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Pancakes are flat and round flour products made from batter by frying in a pan. Pancakes are used as an independent dish and together with fillings.

Pancakes may have been the first flour products and date back to prehistoric times. All peoples who use flour in cooking have varieties of pancakes.

The shape and structure of the pancake varies around the world. In the UK, pancakes are often unleavened and resemble a crêpe. In North America, a leavening agent is used (typically baking powder), resulting in a thick, fluffy pancake. A crêpe is a thin Breton pancake of French origin that is baked on one or both sides in a special pan or crêpe maker to create a lakelike network of fine bubbles. A well-known variation, originating in southeastern Europe, is a palačinke, a thin, moist pancake fried on both sides and filled with jam, cream cheese, chocolate or ground walnuts, but many other fillings – sweet or savory – can also be used.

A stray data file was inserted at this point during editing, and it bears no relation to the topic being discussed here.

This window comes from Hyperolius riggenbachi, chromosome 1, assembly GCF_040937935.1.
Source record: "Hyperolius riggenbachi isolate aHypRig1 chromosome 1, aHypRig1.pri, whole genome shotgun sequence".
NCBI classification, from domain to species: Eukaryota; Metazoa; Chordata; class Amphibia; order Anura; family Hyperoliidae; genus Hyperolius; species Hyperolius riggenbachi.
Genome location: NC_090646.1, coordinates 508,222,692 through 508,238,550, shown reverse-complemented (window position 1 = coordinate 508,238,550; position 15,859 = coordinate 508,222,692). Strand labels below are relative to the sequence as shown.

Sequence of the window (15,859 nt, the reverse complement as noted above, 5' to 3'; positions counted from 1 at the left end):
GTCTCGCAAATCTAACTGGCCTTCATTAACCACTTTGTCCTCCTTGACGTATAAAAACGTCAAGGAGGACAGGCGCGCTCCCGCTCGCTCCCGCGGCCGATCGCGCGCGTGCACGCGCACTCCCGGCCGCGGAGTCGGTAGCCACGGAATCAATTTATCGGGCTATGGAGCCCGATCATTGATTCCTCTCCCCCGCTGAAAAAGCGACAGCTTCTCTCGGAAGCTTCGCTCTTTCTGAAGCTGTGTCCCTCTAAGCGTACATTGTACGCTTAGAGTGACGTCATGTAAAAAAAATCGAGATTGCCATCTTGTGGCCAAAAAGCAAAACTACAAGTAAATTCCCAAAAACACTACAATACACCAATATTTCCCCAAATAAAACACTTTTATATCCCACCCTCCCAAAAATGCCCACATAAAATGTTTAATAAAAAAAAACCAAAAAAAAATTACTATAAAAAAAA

When potato is used as the main component of the batter, the result is a potato pancake. In some countries, commercially prepared pancake mixes are available. When buttermilk is used instead of or in addition to milk, the pancake develops a sour taste and becomes known as a buttermilk pancake, which is common in Scotland and the United States. Buckwheat flour can be used in a pancake batter, creating a type of buckwheat pancake, a category that includes blini, kaletez, ploye, and memil-buchimgae.

Pancakes can be served at any time of day or year with a variety of toppings or fillings, but they have developed associations with specific times and toppings in different regions. In North America, they are typically considered a breakfast food and serve a similar function to waffles. In the United Kingdom and Commonwealth, they are associated with Shrove Tuesday, commonly known as “Pancake Day,” when historically perishable ingredients had to be used up before the Lenten